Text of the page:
"We're gonna have to start reallocating our budget, and we're gonna have to start preparing for the significant decrease in our revenue," he said. "I mean just like any other business, we can't spend money we don't have."

Dufresne said the parish would have consider the services it provides, prioritize them and consider which ones to discontinue first. He didn't specifically discuss job cuts at parish government.

Shell kicks in $6.7 million in property and inventory tax to the parish's annual budget and probably close to another $1.5 million in sales tax. Combined, those tax dollars represent about 20% of the parish's annual revenue in 2019. 

The School Board alone pulls in $8.7 million in property and inventory tax revenue from Shell, which was nearly 12% of the system's total revenue in 2019 even before the sales taxes.

In an interview, St. James School Superintendent Ed Cancienne Jr. said top administrators, Assessor Waguespack and others plan to meet with the School Board's Finance Committee at 4 p.m. Tuesday in Lutcher to address the impact of Shell's closure.

The school district has 3,600 students and 600 full-time employees.

When asked whether the revenue loss could require a reduction in force or other severe measures in the school system, he declined to comment.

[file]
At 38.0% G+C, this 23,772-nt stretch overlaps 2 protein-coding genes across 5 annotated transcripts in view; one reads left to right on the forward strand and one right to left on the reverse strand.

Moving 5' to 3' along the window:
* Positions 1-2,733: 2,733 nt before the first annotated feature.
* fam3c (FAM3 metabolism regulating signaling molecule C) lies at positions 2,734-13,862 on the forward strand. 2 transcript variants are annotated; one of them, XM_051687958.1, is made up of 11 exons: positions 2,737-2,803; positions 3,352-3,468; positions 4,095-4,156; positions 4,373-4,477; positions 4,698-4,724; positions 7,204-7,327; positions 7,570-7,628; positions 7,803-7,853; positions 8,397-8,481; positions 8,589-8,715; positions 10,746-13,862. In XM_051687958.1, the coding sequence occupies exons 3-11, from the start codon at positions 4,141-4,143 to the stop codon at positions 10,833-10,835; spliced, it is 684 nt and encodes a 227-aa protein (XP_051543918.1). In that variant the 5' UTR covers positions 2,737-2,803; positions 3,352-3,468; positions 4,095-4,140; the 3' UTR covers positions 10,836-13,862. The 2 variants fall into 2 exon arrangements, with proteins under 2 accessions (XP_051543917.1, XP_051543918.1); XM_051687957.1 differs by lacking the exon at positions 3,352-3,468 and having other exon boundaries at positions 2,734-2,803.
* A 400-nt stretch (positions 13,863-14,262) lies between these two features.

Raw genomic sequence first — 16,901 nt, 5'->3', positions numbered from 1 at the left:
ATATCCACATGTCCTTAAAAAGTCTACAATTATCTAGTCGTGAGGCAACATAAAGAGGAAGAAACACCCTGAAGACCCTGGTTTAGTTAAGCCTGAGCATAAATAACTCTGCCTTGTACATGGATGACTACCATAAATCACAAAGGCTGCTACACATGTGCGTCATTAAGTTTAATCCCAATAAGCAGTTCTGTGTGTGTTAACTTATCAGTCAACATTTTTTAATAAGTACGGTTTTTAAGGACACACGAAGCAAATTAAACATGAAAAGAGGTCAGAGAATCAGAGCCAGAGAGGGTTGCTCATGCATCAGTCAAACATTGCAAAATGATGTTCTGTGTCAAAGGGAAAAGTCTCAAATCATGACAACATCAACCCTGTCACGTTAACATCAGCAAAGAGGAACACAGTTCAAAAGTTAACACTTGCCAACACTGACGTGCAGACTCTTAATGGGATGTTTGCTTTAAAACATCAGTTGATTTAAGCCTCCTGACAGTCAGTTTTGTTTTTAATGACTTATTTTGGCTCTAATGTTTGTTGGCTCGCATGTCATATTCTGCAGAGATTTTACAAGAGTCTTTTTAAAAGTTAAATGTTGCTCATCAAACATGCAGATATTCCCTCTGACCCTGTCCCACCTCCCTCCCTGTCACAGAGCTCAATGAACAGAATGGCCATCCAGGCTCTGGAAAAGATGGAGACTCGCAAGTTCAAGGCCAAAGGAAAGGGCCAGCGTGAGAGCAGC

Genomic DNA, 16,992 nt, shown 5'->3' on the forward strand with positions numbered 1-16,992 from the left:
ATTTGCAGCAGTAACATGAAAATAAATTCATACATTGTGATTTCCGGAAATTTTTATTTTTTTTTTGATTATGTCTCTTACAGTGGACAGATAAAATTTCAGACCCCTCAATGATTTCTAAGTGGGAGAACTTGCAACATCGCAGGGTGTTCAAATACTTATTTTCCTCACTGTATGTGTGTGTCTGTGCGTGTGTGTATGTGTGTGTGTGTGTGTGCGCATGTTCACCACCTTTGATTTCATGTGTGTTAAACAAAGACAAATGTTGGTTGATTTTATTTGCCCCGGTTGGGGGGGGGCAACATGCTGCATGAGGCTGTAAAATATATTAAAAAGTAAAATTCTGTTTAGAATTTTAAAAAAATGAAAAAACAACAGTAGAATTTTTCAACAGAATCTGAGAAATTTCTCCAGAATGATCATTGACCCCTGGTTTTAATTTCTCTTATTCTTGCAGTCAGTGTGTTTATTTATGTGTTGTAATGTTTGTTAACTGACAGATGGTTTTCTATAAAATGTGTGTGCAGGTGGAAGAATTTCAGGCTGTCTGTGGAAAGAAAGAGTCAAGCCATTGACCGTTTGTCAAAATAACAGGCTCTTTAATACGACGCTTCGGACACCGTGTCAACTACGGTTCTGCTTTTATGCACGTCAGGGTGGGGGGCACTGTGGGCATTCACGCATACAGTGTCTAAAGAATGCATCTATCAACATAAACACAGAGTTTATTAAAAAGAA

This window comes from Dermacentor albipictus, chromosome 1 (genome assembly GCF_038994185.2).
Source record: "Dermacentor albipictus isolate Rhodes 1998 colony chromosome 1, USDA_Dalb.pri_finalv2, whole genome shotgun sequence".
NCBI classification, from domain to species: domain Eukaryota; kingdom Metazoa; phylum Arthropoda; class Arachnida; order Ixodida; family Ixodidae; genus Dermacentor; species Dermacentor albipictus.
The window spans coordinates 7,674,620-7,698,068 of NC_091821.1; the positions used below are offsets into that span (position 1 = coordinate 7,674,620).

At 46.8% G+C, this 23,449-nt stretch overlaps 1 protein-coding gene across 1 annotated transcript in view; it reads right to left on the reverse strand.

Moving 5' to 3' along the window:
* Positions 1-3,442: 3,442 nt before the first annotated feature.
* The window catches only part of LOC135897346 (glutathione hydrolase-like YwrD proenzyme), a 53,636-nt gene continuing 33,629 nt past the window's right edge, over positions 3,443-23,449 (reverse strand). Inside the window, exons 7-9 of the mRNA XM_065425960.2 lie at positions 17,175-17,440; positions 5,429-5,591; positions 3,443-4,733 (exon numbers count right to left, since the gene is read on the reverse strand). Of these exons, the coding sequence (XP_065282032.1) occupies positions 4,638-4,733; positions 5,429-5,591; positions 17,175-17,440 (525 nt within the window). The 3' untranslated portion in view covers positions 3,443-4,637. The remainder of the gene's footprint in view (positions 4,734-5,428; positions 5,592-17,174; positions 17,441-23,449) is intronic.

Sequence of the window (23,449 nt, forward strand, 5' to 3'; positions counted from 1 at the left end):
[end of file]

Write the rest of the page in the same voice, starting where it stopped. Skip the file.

Cancienne said the School Board has already adopted its budget for this year but officials would be "realistic and start some serious planning" in close consultation with the board.

"Everything will be put on the table," he said. "We'll have to be creative."

Property tax bills typically go out at the end of the year. Both Martin and Cancienne said Shell officials left indications they would try to soften the blow of their departure, including by honoring their 2020 taxes this year.

Cancienne said he didn't receive a direct statement from Shell officials that they would pay the 2020 bill but that they would be "true and honor all of our commitments to the St. James Parish School Board."

He added that still leaves big questions for 2021.


Email David J. Mitchell at dmitchell@theadvocate.com

Follow David J. Mitchell on Twitter, @NewsieDave.